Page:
The null type is expressible, i.e. can be the type of a term. The compiler will expose it if necessary, e.g. int x = true?null:null;. But it is not denotable, i.e. cannot be written as the type of a term. You can't write NullType v = null;. An RFE asks for a name for the null type. Is this a good idea?

Beyond the use case in the RFE, being able to denote NullType would be useful in certain situations where type inference fails, because NullType may be a better actual type argument than Object. So that's in NullType's favor.

Bottom is usually not a denotable (or even expressible) type in textbook type systems because type rules must be special-cased to ignore it. (See Pierce 15.4,16.4) But in Java, the presence of a value for the null type means expression evaluations has always had to consider the null type, responding with a NullPointerException. (Indeed, the null reference means that the null type is not a true Bottom type.) Introducing NullType would allow more variables to store the null reference, but such variables evaluate to the null reference just like any variable of reference type can.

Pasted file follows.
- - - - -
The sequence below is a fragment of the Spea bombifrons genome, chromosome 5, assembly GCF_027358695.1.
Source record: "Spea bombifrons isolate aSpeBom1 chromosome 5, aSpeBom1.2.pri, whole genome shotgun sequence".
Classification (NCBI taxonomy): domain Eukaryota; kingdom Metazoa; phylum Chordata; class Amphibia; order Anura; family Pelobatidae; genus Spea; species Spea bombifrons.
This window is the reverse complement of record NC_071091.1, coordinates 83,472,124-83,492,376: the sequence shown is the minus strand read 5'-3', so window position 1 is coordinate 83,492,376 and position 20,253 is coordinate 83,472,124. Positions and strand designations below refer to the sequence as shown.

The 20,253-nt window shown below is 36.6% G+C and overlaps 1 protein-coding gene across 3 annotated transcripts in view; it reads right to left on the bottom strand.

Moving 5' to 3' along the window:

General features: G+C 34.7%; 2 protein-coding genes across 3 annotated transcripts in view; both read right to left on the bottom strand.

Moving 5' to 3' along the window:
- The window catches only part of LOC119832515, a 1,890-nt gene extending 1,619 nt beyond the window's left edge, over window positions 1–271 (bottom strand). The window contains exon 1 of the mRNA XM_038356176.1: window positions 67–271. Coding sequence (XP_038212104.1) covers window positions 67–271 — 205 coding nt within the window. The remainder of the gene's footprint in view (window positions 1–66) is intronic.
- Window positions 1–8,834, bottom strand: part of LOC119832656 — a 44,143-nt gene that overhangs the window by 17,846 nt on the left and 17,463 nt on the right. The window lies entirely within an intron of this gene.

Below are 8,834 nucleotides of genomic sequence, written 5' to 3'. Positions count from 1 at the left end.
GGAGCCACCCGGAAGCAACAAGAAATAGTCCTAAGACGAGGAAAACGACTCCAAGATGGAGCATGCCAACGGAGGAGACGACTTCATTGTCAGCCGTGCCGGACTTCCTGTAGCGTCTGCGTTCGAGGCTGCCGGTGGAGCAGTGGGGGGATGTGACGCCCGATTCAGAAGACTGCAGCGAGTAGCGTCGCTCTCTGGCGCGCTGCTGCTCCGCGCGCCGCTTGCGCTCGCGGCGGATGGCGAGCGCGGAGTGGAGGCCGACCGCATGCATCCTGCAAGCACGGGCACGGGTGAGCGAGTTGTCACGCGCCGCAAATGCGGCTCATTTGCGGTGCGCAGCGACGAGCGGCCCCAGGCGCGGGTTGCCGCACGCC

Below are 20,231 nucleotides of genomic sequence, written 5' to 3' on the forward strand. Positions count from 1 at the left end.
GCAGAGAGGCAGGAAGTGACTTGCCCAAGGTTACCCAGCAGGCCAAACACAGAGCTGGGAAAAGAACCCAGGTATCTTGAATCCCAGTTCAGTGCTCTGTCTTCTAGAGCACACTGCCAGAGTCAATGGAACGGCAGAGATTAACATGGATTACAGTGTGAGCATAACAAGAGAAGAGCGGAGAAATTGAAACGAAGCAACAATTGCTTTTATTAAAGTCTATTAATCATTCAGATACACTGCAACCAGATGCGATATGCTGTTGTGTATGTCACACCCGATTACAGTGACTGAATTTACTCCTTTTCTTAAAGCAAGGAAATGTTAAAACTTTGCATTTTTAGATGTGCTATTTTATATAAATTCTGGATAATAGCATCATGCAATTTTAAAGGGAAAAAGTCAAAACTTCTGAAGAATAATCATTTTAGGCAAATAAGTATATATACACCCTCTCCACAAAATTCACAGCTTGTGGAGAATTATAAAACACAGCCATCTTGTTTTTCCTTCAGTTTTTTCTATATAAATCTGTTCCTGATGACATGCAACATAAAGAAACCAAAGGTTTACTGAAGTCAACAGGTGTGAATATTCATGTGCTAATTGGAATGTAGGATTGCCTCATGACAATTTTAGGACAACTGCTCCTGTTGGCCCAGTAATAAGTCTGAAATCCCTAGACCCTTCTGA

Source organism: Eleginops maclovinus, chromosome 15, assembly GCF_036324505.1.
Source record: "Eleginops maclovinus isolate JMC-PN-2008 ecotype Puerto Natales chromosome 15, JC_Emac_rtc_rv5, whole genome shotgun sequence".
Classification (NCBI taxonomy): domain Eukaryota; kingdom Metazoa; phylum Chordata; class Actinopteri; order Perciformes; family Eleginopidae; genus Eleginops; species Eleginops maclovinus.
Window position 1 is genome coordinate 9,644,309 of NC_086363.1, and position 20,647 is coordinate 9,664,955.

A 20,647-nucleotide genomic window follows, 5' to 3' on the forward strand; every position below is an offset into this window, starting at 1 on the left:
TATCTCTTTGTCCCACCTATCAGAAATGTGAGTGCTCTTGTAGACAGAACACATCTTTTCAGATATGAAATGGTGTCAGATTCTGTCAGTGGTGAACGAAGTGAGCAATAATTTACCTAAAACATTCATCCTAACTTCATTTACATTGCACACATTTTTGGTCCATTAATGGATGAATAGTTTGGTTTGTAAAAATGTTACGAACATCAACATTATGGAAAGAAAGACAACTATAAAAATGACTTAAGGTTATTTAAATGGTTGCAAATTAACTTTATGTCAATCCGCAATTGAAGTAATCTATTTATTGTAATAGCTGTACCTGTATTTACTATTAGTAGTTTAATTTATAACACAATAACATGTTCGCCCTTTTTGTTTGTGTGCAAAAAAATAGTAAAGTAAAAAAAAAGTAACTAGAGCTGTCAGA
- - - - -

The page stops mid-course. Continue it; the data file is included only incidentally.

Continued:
Statements would need tweaking. Consider the if statement: "The Expression must have type boolean or Boolean, or a compile-time error occurs." A type system with Bottom would allow the expression to have the Bottom type by subsumption, so traditionally an extra rule would catch that case and assign Bottom as the type of the whole statement. We just want if ([expression of null type]) ... to be illegal, so would need an "exactly" before "type boolean or Boolean".

[The first version of this blog entry said this wasn't necessary because final types didn't have any subtypes, not even the null type. Prompted by Remi's comment, I changed my mind. While a final class has no further implementations, special subtypes are possible.]